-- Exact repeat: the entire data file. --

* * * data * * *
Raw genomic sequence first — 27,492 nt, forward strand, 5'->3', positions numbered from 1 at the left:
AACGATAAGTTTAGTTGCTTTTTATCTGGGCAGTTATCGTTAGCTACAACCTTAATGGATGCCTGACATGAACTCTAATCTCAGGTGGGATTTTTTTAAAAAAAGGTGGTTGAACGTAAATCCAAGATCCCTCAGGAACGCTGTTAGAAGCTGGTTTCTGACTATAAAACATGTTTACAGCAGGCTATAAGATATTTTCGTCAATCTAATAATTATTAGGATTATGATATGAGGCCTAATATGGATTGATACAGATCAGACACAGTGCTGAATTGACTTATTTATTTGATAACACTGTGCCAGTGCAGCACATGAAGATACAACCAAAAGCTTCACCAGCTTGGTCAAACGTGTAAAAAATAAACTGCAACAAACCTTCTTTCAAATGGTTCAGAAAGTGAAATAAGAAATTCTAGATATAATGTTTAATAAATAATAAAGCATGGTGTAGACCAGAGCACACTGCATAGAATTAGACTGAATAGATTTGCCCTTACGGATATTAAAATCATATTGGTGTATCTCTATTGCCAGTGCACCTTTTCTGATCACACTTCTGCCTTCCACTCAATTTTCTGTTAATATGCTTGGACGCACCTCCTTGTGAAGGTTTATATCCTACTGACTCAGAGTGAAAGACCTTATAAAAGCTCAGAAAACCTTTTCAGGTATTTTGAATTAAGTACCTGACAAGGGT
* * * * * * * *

Raw genomic sequence first — 27,492 nt, forward strand, 5'->3', positions numbered from 1 at the left:
AACGATAAGTTTAGTTGCTTTTTATCTGGGCAGTTATCGTTAGCTACAACCTTAATGGATGCCTGACATGAACTCTAATCTCAGGTGGGATTTTTTTAAAAAAAGGTGGTTGAACGTAAATCCAAGATCCCTCAGGAACGCTGTTAGAAGCTGGTTTCTGACTATAAAACATGTTTACAGCAGGCTATAAGATATTTTCGTCAATCTAATAATTATTAGGATTATGATATGAGGCCTAATATGGATTGATACAGATCAGACACAGTGCTGAATTGACTTATTTATTTGATAACACTGTGCCAGTGCAGCACATGAAGATACAACCAAAAGCTTCACCAGCTTGGTCAAACGTGTAAAAAATAAACTGCAACAAACCTTCTTTCAAATGGTTCAGAAAGTGAAATAAGAAATTCTAGATATAATGTTTAATAAATAATAAAGCATGGTGTAGACCAGAGCACACTGCATAGAATTAGACTGAATAGATTTGCCCTTACGGATATTAAAATCATATTGGTGTATCTCTATTGCCAGTGCACCTTTTCTGATCACACTTCTGCCTTCCACTCAATTTTCTGTTAATATGCTTGGACGCACCTCCTTGTGAAGGTTTATATCCTACTGACTCAGAGTGAAAGACCTTATAAAAGCTCAGAAAACCTTTTCAGGTATTTTGAATTAAGTACCTGACAAGGGT